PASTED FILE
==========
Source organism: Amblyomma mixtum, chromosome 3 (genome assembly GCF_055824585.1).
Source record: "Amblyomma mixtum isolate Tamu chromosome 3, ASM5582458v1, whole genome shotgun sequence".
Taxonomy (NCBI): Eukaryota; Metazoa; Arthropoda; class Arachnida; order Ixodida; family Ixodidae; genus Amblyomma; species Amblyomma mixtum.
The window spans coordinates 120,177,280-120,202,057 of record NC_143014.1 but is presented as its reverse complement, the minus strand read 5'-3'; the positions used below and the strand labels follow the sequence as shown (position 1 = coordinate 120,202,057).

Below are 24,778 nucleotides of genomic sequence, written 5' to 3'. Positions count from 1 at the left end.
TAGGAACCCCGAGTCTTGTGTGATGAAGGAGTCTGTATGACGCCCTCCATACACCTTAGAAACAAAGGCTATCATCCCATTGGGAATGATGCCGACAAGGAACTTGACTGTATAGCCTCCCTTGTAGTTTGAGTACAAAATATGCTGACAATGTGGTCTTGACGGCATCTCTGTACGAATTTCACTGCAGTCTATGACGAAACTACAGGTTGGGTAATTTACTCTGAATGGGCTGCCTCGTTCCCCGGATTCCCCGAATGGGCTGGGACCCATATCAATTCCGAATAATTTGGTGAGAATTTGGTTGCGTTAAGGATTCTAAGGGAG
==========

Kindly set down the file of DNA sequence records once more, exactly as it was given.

Source organism: Amblyomma mixtum, chromosome 3 (genome assembly GCF_055824585.1).
Source record: "Amblyomma mixtum isolate Tamu chromosome 3, ASM5582458v1, whole genome shotgun sequence".
Taxonomy (NCBI): Eukaryota; Metazoa; Arthropoda; class Arachnida; order Ixodida; family Ixodidae; genus Amblyomma; species Amblyomma mixtum.
The window spans coordinates 120,177,280-120,202,057 of record NC_143014.1 but is presented as its reverse complement, the minus strand read 5'-3'; the positions used below and the strand labels follow the sequence as shown (position 1 = coordinate 120,202,057).

Below are 24,778 nucleotides of genomic sequence, written 5' to 3'. Positions count from 1 at the left end.
TAGGAACCCCGAGTCTTGTGTGATGAAGGAGTCTGTATGACGCCCTCCATACACCTTAGAAACAAAGGCTATCATCCCATTGGGAATGATGCCGACAAGGAACTTGACTGTATAGCCTCCCTTGTAGTTTGAGTACAAAATATGCTGACAATGTGGTCTTGACGGCATCTCTGTACGAATTTCACTGCAGTCTATGACGAAACTACAGGTTGGGTAATTTACTCTGAATGGGCTGCCTCGTTCCCCGGATTCCCCGAATGGGCTGGGACCCATATCAATTCCGAATAATTTGGTGAGAATTTGGTTGCGTTAAGGATTCTAAGGGAG